Chemical Process for Making Dialdehyde Starch

ArticleinStarch - Starke 23(2):42 - 45 · January 1971with33 Reads
DOI: 10.1002/star.19710230203 · Source: OAI
A practical, strictly chemical process has been developed for the periodic acid oxidation of starch to dialdehyde starch. In the procedure spent oxidant is converted by alkaline hypochlorite to insoluble sodium paraperiodate, which is recovered in high yield for recycling. The process is suitable for small-scale production of dialdehyde starches of various carbonyl contents.
    • "When the hydroxyl groups in the glucose ring have been oxidized to aldehyde groups, the hydrogen bonds between the individual chains become weaker and result in a thermoplastic behavior and hydrophobia. Although dialdehyde starch (DAS) is the most valuable oxidized starch that has already been used in several industrial applications2526272829 , we know of only a few literature reports of TPS prepared from dialdhyde starch and its properties. When the hydroxyl groups are oxidized to aldehydes, the number of hydrogen bonds of starch should be reduced. "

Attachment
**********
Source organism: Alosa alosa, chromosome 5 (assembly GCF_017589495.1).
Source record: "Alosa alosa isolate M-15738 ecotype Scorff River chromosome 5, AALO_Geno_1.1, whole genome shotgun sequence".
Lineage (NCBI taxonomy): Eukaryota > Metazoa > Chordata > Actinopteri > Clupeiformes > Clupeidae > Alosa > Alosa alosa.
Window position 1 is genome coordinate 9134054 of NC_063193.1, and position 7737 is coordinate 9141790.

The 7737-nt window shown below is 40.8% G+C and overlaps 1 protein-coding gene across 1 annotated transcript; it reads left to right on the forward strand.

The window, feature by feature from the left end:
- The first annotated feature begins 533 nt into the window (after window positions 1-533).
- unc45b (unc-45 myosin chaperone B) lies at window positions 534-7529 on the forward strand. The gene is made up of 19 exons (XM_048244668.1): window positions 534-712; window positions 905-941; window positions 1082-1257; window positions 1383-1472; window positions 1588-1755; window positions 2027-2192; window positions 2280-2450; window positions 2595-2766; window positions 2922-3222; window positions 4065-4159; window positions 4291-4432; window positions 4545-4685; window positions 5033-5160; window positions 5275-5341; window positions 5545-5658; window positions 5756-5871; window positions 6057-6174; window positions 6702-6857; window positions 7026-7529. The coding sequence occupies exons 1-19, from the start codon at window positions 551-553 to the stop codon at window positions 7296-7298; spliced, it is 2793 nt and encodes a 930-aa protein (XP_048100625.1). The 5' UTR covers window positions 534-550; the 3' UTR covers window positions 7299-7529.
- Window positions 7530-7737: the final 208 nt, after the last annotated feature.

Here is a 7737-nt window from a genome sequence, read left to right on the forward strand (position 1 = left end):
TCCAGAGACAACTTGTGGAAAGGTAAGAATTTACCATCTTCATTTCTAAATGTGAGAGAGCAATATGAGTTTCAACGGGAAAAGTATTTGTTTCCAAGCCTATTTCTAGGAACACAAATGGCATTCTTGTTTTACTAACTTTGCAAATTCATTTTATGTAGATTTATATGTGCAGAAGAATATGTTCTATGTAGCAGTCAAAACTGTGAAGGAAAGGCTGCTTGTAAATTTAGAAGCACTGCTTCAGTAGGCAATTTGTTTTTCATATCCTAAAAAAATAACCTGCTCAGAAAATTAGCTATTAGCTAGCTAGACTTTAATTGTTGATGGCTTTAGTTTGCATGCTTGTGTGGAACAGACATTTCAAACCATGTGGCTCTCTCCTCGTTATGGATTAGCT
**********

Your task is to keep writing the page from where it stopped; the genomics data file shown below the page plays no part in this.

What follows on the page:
[Show abstract] [Hide abstract] ABSTRACT: Dialdehyde sweet potato starch (DASS) with various aldehyde contents was prepared and the properties analyzed in terms of solubility, intrinsic viscosity, scanning electron microscopy (SEM), X-ray diffraction (XRD) and thermogravimetric analysis (TGA). The results demonstrated that when the aldehyede content of DASS was increased from 20% to 95%, the solubility, molecular weight, crystallizability and thermal stability decreased. Thermoplastic DASS (TPDASS) was prepared by adding glycerol as a plasticizer; the thermal, rheological, hydrophobic and tensile properties of TPDASS were investigated. The results indicated that, for the same glycerol content, with the increase of aldehyde content, the moisture adsorption decreased, while the shear viscosity, glass transition temperature and tensile properties of TPDASS increased significantly. The effects were attributed to the introduction of aldehyde groups reducing the hydrogen bonds and decreasing the hydrophility of the starch. Moreover, the aldehyde and hydroxyl groups of DASS favored a semi-acetal formation with higher aldehyde content and cross-linking of DASS occurred with the increase of aldehyde content. In summary, compared to starch, the thermoplastic properties and hydrophobicity of DASS was improved. In the presence of water (10%,wt), the tensile strength of TPDASS with 95% aldehyde content (TPDASS95) moderately decreased, from 16.7MPa to 14.0 MPa, when the glycerol content increased from 10% to 30%.The TPDASS with improved properties will find their applications in preparing biodegradable plastics.